By Kaylee White
Shreyas Hallur (ΦBK, Duke University) is one of five Indian-Americans and one of only two Duke University students to be selected as a 2023 Rhodes Scholar.
The Rhodes Scholarship was established in 1902 with the goal of identifying young leaders from around the world and inviting them to pursue graduate education at Oxford University in the United Kingdom. The scholarship funds two to three years of graduate study, which is approximately $75,000 per year. Only 32 scholars were selected to begin their studies at Oxford this fall, and only 3,610 Americans have been selected for the award since 1904.
Elliot F. Gerson, the American Secretary of the Rhodes Trust tells The American Bazaar that the Rhodes Scholarship is “the oldest and best-known award for international study, and arguably the most famous academic award available to American college graduates.”
It is easy to see why the Rhodes Trust selected Hallur for this exceptional scholarship. Hallur found his purpose as a teenager when he became a peer mentor for others with autism. When interacting with his peers, Hallur realized that an emphasis on their autism diagnosis prevented them from equal access to STEM resources and extracurriculars compared to non-autistic students. Hallur teamed up with the Southwest Autism Research and Resource Center, the Arizona SciTech Initiative, and the Institute for Learning Innovation to submit a grant proposal to the National Science Foundation, which provided the funding for a program offering STEM-specific extracurricular experiences to his peers at SARRC.
Hallur has further expanded upon this line of work during his time at Duke University as both the co-president of the Duke Disability Alliance and the co-director of Disability Policy for Duke Student Government. He also is currently a Project Advisor at the Southwest Autism Research Center, a research fellow at Arizona Health Care Cost Containment System, and a research assistant at the Duke Center for Autism and Brain Development.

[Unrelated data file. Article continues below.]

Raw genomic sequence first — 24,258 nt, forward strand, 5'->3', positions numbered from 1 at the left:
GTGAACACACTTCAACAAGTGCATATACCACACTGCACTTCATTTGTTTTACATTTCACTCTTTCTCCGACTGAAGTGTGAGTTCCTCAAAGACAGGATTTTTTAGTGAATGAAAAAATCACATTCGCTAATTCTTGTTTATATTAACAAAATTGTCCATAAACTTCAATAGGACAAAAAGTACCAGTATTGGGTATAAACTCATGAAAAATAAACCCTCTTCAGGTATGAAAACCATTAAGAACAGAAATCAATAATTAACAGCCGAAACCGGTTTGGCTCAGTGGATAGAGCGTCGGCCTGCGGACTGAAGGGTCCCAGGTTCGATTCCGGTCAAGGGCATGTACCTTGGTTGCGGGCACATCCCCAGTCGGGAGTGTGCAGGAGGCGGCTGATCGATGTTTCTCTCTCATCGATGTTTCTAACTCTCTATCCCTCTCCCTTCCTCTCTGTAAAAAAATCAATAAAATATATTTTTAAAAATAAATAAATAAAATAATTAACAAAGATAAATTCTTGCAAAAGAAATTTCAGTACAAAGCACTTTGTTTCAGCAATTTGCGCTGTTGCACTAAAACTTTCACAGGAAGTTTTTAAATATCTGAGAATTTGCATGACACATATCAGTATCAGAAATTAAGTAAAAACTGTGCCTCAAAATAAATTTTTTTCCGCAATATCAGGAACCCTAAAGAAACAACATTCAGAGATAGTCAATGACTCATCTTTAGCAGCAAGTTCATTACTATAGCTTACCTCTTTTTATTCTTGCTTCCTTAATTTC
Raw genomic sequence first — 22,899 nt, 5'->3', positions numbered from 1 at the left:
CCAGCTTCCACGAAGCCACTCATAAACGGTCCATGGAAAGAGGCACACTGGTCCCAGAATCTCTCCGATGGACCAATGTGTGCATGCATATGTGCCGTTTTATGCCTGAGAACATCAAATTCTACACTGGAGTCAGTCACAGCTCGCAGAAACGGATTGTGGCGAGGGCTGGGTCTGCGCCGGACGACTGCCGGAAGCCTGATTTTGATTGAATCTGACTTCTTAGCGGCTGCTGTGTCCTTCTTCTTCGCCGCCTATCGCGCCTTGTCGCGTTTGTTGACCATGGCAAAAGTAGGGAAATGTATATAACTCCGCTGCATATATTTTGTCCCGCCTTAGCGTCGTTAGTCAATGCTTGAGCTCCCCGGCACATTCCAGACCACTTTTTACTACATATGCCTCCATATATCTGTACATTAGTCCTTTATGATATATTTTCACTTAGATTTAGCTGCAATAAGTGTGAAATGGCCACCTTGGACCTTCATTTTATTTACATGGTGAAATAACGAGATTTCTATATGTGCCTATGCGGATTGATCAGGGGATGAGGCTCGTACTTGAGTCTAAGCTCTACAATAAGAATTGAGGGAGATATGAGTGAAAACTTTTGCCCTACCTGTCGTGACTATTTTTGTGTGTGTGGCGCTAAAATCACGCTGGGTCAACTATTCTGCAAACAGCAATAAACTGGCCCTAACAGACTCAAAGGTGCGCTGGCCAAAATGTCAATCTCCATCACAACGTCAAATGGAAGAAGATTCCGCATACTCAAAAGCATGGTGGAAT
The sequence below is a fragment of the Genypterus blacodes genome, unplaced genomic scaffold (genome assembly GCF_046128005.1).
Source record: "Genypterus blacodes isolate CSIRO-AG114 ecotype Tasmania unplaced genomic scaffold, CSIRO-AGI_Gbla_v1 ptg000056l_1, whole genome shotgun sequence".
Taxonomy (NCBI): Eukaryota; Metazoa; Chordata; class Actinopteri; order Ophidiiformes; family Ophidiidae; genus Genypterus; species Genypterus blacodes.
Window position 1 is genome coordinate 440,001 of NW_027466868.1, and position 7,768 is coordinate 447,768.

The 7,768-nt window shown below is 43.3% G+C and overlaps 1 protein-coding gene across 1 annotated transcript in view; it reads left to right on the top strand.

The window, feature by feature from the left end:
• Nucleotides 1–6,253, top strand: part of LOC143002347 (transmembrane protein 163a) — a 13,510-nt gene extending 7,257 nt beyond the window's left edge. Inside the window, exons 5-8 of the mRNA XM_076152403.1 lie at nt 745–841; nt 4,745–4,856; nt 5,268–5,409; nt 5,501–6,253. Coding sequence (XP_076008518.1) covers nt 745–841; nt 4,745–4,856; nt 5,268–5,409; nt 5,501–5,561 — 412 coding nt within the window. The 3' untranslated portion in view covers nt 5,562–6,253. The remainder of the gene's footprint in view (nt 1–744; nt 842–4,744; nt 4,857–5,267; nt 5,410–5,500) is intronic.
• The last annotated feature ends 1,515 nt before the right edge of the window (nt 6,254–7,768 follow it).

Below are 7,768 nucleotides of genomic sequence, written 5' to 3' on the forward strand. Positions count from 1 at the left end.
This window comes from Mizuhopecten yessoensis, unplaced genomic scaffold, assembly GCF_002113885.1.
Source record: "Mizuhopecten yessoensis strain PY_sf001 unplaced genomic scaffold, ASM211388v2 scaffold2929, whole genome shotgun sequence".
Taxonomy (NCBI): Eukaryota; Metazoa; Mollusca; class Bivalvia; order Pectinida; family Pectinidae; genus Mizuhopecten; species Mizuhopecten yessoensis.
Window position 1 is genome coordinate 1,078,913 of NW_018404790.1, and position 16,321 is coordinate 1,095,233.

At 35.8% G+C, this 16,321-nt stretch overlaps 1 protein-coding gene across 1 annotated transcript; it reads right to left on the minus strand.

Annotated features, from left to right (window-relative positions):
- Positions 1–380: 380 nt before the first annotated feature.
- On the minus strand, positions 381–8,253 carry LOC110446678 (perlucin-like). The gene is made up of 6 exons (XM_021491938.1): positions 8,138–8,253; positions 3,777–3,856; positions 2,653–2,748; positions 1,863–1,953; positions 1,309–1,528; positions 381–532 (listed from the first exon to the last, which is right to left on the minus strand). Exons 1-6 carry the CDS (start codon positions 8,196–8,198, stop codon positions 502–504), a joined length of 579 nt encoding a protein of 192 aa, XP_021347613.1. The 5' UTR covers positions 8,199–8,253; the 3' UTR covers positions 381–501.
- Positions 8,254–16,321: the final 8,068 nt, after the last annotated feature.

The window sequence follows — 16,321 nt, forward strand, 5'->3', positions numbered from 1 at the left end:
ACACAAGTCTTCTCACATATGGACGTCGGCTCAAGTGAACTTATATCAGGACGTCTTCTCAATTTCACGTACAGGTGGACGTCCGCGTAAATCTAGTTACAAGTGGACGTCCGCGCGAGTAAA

In addition to being a Rhodes Scholar and a member of Phi Beta Kappa, Hallur is also a Nakayama Public Scholar, a Margolis Scholar in Health Policy and Management, and a National Merit Scholar, just to name a few. Hallur has also interned at both the Department of Health and Human Services and the Centers of Medicare and Medicaid Services. As a Statistical Science and Public Policy double major, Hallur is interested in improving behavioral health and rural health disparities in Medicaid administration and health policy.
“It is an incredible honor and privilege to have been selected as a 2023 Rhodes Scholar-elect,” says Hallur in a LinkedIn post. “The selection process has been long but rewarding, and I am immensely grateful for all the friends, family members, Duke professors, alumni, and staff who have supported me throughout this journey.”
Hallur hopes to pursue a medical degree in the United States after using his Rhodes Scholarship to obtain a Master of Science in Medical Anthropology at Oxford and is looking forward to continuing his education and making memories across the pond.
Photo at top from Shreyas Hallur | Office of University Scholars and Fellows (duke.edu).
Kaylee White is a recent graduate of Southwestern University with a Bachelor of Arts in psychology. She was inducted into Phi Beta Kappa there in May 2022. Southwestern is home to the Theta of Texas chapter of Phi Beta Kappa. Kaylee is currently working on a Master of Science in psychology at the University of Texas San Antonio.